Eight Hampshire x Rambouillet cross-bred wethers expressing the callipyge phenotype and eight Hampshire x Rambouillet half-sibling wethers with a normal phenotype were slaughtered when they reached 59 kg. The supraspinatus (SPM), longissimus (LM), and semitendinosus (STM) muscles were analyzed to determine callipyge effects on calpain and calpastatin activities, sarcomere length, percentage of muscle fiber types, and muscle fiber areas. After 14 d of aging, chops were frozen until analyses for trained sensory panel evaluations, Warner-Bratzler shear force values, and consumer perceptions of tenderness, flavor, juiciness, and overall satisfaction of chops were conducted. Calpastatin activity was 57% greater (P < 0.05) and m-calpain activity was 33% greater (P < 0.05) in muscles from carcasses of callipyge than normal sheep. Sarcomeres were shorter (P < 0.001) in the LM than the SPM or STM, regardless of phenotype. Muscle fiber area was 76% larger (P < 0.05) in the LM of callipyge than normal sheep, but muscle fiber area was not affected (P > 0.05) by phenotype in the SPM or STM. Phenotype had no effect (P = 0.12) on the percentage of slow-twitch, oxidative fiber types in any of the three muscles. In STM and LM from callipyge lambs, the percentage of fast-twitch, oxidative/glycolytic fibers was lower (P < 0.05) and that of fast-twitch-glycolytic fibers was higher (P < 0.05) than in their normal counterparts. Phenotype did not affect (P = 0.90) the fiber type percentage in the SPM. Callipyge LM were less tender and normal LM were more tender than other chops (P < 0.05). Callipyge loin chops had higher Warner-Bratzler shear force values than other chops (P < 0.001). Consumers rated fewer (P < 0.05) callipyge loin and shoulder chops acceptable in juiciness, tenderness, and overall acceptability than normal chops, but phenotype did not affect (P > 0.05) consumer acceptability of leg chops. These results indicate that LM from Hampshire x Rambouillet sheep displaying the callipyge phenotype had higher calpastatin activity and were less tender than the LM from normal sheep. In addition, consumer perceptions indicated that only one in 10 leg chops, one in five shoulder chops, and one in four loin chops from callipyge sheep were unacceptable.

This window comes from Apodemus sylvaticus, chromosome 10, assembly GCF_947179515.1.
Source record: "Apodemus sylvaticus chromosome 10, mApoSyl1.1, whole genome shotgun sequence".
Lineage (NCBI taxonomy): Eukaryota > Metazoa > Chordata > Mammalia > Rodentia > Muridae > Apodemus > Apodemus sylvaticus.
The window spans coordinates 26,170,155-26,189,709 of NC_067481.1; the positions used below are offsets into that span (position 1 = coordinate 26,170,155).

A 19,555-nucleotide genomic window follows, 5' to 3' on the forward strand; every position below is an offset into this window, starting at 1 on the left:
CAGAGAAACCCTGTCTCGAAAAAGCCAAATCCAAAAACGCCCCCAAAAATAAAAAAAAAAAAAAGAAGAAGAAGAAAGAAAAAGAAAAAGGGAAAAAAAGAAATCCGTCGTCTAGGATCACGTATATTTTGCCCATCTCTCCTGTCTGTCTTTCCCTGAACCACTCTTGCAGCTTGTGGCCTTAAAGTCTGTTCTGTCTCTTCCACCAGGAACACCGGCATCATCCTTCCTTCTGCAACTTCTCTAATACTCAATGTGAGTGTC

- Consumer Preferences